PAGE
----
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P3.200 Effect of Pregnancy on HIV-1 Disease Progression Among Antiretroviral-Naive HIV-1 Infected Women
  1. R A Heffron1,
  2. D Donnell2,1,
  3. N Mugo1,
  4. C Celum1,
  5. H Rees3,
  6. K Ngure4,
  7. E Were5,
  8. J Kiarie6,
  9. J M Baeten1
  1. 1University of Washington, Seattle, WA, United States
  2. 2Fred Hutchinson Cancer Research Center, Seattle, WA, United States
  3. 3University of Witswatersrand, Johannesburg, South Africa
  4. 4Jomo Kenyatta University of Agriculture and Technology, Nairobi, Kenya
  5. 5Moi University, Eldoret, Kenya
  6. 6Kenyatta National Hospital, Nairobi, Kenya


Background Among HIV-1 infected women who have not initiated full regimen antiretroviral therapy (ART), CD4 counts decline during pregnancy, possibly due to hemodilution. It is unclear if this drop is sustained beyond pregnancy, and if pregnancy results in accelerated HIV-1 disease progression.

Methods In a prospective study among 2269 HIV-1 infected ART-naïve women from 7 countries in East and southern Africa, we examined the effect of pregnancy on HIV-1 disease progression. We used random effects models to compare CD4 and plasma viral load changes between pregnant, postpartum and non-pregnant periods (prenatal periods from women who became pregnant and all periods from women who did not become pregnant). Among women who became pregnant, we compared CD4 counts during prenatal, pregnant, and postpartum periods.

Results Women contributed 3471 person-years and 475 women became pregnant (7.2% of time was pregnant and 6.8% was postpartum). After accounting for baseline levels, CD4 counts were 67.7 cells/mm3 lower (95% CI 55.5–79.9) during pregnant compared to non-pregnant periods and 81.2 cells/mm3 lower (95% CI 65.3–97.2) during pregnant compared to postpartum periods. After adjustment for baseline viral load, there were small increases in plasma viral load: a 0.05 log10 increase in pregnant vs. non-pregnant periods (95% CI 0.01–0.10) and a 0.08 log10 increase in pregnant vs. postpartum periods (95% CI 0.01–0.14). Postpartum CD4 and plasma viral loads were not different from non-pregnant periods (p = 0.1 and p = 0.5). Among women who experienced pregnancy, CD4 counts were 59.6 cells/mm3 lower (95% CI 35.2–84.0) during pregnant versus prenatal periods and 71.6 cells/mm3 lower (95% CI 48.0–95.1) during pregnant versus postpartum periods. Prenatal and postpartum CD4 counts were similar (p = 0.4).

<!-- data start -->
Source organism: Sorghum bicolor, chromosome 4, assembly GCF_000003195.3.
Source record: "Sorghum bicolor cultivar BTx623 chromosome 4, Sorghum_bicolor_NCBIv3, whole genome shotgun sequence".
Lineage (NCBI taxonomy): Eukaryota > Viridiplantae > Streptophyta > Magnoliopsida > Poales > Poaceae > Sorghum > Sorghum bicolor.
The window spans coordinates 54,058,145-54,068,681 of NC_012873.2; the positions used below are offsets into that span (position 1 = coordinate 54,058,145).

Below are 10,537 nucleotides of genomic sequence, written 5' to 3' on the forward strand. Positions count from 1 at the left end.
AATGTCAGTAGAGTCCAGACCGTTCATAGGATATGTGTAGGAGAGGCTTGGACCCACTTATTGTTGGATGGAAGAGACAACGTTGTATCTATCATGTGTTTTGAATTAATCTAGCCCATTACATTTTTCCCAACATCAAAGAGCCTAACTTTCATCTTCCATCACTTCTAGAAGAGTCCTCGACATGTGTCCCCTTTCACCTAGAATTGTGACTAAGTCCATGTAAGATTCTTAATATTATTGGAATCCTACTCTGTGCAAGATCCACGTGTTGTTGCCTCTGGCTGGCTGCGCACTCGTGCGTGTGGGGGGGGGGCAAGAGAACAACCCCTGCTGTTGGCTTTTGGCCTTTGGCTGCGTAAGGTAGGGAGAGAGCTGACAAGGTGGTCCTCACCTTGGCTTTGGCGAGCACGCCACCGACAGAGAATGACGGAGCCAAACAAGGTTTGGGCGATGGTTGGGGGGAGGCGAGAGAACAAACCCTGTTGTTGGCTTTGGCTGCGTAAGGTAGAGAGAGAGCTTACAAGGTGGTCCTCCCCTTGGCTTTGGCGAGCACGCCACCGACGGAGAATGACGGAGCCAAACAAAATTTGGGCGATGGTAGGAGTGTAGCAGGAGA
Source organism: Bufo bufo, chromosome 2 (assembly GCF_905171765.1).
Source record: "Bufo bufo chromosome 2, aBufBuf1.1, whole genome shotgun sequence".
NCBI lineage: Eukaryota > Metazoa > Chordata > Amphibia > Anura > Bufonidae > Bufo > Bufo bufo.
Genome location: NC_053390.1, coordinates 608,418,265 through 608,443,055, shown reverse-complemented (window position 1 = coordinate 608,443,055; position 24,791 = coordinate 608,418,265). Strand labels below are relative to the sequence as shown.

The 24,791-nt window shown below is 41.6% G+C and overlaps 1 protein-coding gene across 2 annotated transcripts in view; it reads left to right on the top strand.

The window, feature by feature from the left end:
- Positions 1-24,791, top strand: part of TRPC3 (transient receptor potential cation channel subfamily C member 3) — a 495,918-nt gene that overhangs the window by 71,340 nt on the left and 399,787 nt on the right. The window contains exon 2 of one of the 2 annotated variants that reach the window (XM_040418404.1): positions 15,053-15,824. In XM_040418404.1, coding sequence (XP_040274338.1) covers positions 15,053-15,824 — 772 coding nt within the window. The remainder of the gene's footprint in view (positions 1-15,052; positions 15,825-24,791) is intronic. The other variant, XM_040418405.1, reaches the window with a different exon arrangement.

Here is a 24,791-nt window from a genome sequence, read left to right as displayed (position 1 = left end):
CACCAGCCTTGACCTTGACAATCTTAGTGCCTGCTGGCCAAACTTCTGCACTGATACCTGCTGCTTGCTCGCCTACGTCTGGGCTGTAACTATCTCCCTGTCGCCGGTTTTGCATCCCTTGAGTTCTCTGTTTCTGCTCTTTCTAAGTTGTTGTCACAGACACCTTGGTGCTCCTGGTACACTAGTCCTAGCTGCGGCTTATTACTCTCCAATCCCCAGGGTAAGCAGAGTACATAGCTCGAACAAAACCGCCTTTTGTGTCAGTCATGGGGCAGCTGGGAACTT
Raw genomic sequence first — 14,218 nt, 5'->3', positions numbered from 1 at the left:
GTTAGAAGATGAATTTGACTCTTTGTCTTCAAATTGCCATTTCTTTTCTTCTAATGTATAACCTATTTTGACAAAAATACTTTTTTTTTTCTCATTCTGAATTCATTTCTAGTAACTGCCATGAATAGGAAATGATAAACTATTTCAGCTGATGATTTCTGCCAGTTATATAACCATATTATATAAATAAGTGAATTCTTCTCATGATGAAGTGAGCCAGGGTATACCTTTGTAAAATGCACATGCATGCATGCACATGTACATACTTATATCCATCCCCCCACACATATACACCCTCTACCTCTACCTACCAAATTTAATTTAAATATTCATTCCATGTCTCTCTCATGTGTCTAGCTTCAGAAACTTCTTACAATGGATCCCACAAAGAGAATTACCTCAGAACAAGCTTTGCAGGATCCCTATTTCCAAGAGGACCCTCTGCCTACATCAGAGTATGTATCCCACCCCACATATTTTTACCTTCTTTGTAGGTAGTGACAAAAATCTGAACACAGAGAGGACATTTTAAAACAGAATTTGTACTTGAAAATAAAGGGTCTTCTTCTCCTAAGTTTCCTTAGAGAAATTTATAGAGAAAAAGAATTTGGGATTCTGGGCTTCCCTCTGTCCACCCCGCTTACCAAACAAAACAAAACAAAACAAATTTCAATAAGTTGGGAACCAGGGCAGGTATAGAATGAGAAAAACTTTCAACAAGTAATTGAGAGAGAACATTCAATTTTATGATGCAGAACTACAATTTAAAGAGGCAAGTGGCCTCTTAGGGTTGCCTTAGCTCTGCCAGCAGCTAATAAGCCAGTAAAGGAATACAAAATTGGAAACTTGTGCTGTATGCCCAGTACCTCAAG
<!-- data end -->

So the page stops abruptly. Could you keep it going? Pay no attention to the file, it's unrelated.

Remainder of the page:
Conclusion CD4 count and plasma viral load changes among HIV-1 infected women during pregnancy are not permanent and are likely to return to prenatal levels. Pregnancy was not associated with subsequent disease progression.

  • CD4
  • disease progression
  • HIV KL01,

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